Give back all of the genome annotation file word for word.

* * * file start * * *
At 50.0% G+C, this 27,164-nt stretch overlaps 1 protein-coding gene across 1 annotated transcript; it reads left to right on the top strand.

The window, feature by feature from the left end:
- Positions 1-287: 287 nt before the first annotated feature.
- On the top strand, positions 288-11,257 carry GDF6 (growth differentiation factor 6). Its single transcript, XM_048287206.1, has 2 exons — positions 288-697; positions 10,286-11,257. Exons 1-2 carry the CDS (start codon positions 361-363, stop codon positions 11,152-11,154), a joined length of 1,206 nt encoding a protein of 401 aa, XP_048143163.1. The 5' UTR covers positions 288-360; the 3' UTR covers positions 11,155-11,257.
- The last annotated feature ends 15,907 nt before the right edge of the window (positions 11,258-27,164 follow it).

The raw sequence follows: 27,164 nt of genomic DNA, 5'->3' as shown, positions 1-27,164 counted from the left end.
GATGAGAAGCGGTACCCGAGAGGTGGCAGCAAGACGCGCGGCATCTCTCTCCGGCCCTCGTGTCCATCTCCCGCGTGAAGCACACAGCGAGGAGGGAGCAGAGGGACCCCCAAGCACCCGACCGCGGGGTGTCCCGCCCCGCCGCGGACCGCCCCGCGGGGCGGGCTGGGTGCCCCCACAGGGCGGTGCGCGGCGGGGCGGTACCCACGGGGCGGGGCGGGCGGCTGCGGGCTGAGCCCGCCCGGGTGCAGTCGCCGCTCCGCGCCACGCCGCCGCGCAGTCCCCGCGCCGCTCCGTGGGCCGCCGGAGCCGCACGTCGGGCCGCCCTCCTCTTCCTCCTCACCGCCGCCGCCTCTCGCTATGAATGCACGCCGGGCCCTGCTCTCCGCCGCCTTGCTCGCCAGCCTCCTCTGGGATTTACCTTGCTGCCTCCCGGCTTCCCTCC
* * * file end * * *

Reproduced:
At 50.0% G+C, this 27,164-nt stretch overlaps 1 protein-coding gene across 1 annotated transcript; it reads left to right on the top strand.

The window, feature by feature from the left end:
- Positions 1-287: 287 nt before the first annotated feature.
- On the top strand, positions 288-11,257 carry GDF6 (growth differentiation factor 6). Its single transcript, XM_048287206.1, has 2 exons — positions 288-697; positions 10,286-11,257. Exons 1-2 carry the CDS (start codon positions 361-363, stop codon positions 11,152-11,154), a joined length of 1,206 nt encoding a protein of 401 aa, XP_048143163.1. The 5' UTR covers positions 288-360; the 3' UTR covers positions 11,155-11,257.
- The last annotated feature ends 15,907 nt before the right edge of the window (positions 11,258-27,164 follow it).

The raw sequence follows: 27,164 nt of genomic DNA, 5'->3' as shown, positions 1-27,164 counted from the left end.
GATGAGAAGCGGTACCCGAGAGGTGGCAGCAAGACGCGCGGCATCTCTCTCCGGCCCTCGTGTCCATCTCCCGCGTGAAGCACACAGCGAGGAGGGAGCAGAGGGACCCCCAAGCACCCGACCGCGGGGTGTCCCGCCCCGCCGCGGACCGCCCCGCGGGGCGGGCTGGGTGCCCCCACAGGGCGGTGCGCGGCGGGGCGGTACCCACGGGGCGGGGCGGGCGGCTGCGGGCTGAGCCCGCCCGGGTGCAGTCGCCGCTCCGCGCCACGCCGCCGCGCAGTCCCCGCGCCGCTCCGTGGGCCGCCGGAGCCGCACGTCGGGCCGCCCTCCTCTTCCTCCTCACCGCCGCCGCCTCTCGCTATGAATGCACGCCGGGCCCTGCTCTCCGCCGCCTTGCTCGCCAGCCTCCTCTGGGATTTACCTTGCTGCCTCCCGGCTTCCCTCC